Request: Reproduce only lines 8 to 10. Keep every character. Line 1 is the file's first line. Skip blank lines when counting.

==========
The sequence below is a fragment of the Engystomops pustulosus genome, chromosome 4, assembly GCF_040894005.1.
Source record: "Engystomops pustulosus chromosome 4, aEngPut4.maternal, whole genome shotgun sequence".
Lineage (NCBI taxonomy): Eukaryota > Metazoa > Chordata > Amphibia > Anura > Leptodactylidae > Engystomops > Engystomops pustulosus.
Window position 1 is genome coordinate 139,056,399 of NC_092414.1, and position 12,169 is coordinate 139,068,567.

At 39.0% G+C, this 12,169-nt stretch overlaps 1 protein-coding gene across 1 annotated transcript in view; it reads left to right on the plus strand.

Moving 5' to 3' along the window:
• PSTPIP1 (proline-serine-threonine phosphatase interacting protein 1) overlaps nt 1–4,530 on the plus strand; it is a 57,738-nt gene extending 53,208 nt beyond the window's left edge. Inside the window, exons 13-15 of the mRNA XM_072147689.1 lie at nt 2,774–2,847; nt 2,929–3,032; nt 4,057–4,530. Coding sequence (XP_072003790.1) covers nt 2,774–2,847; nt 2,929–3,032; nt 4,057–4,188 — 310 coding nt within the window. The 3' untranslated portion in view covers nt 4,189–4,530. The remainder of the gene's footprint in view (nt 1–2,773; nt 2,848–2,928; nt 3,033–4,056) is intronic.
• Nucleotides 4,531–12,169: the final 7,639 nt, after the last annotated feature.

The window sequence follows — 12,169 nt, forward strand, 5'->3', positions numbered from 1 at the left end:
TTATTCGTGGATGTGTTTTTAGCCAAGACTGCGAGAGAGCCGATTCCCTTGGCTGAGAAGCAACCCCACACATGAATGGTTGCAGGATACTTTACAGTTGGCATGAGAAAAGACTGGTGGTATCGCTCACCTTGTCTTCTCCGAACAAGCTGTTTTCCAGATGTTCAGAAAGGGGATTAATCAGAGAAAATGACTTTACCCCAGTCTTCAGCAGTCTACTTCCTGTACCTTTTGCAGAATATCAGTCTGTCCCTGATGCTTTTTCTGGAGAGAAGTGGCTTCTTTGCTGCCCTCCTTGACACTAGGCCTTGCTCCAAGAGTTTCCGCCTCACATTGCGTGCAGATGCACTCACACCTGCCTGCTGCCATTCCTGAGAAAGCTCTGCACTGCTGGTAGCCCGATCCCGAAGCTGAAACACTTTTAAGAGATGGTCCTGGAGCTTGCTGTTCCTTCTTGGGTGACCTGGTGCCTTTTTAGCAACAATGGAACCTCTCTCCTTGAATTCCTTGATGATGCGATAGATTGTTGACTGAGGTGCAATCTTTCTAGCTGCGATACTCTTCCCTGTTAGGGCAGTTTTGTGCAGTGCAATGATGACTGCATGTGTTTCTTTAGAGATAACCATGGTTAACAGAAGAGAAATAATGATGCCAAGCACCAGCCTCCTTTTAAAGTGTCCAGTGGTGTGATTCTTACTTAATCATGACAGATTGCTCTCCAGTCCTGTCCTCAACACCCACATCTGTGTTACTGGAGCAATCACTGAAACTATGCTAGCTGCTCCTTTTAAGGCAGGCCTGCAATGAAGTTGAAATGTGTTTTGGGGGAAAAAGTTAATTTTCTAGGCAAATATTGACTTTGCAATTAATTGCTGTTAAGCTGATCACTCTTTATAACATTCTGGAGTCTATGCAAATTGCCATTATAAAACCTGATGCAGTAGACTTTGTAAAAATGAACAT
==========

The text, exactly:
• Nucleotides 4,531–12,169: the final 7,639 nt, after the last annotated feature.

The window sequence follows — 12,169 nt, forward strand, 5'->3', positions numbered from 1 at the left end:
TTATTCGTGGATGTGTTTTTAGCCAAGACTGCGAGAGAGCCGATTCCCTTGGCTGAGAAGCAACCCCACACATGAATGGTTGCAGGATACTTTACAGTTGGCATGAGAAAAGACTGGTGGTATCGCTCACCTTGTCTTCTCCGAACAAGCTGTTTTCCAGATGTTCAGAAAGGGGATTAATCAGAGAAAATGACTTTACCCCAGTCTTCAGCAGTCTACTTCCTGTACCTTTTGCAGAATATCAGTCTGTCCCTGATGCTTTTTCTGGAGAGAAGTGGCTTCTTTGCTGCCCTCCTTGACACTAGGCCTTGCTCCAAGAGTTTCCGCCTCACATTGCGTGCAGATGCACTCACACCTGCCTGCTGCCATTCCTGAGAAAGCTCTGCACTGCTGGTAGCCCGATCCCGAAGCTGAAACACTTTTAAGAGATGGTCCTGGAGCTTGCTGTTCCTTCTTGGGTGACCTGGTGCCTTTTTAGCAACAATGGAACCTCTCTCCTTGAATTCCTTGATGATGCGATAGATTGTTGACTGAGGTGCAATCTTTCTAGCTGCGATACTCTTCCCTGTTAGGGCAGTTTTGTGCAGTGCAATGATGACTGCATGTGTTTCTTTAGAGATAACCATGGTTAACAGAAGAGAAATAATGATGCCAAGCACCAGCCTCCTTTTAAAGTGTCCAGTGGTGTGATTCTTACTTAATCATGACAGATTGCTCTCCAGTCCTGTCCTCAACACCCACATCTGTGTTACTGGAGCAATCACTGAAACTATGCTAGCTGCTCCTTTTAAGGCAGGCCTGCAATGAAGTTGAAATGTGTTTTGGGGGAAAAAGTTAATTTTCTAGGCAAATATTGACTTTGCAATTAATTGCTGTTAAGCTGATCACTCTTTATAACATTCTGGAGTCTATGCAAATTGCCATTATAAAACCTGATGCAGTAGACTTTGTAAAAATGAACAT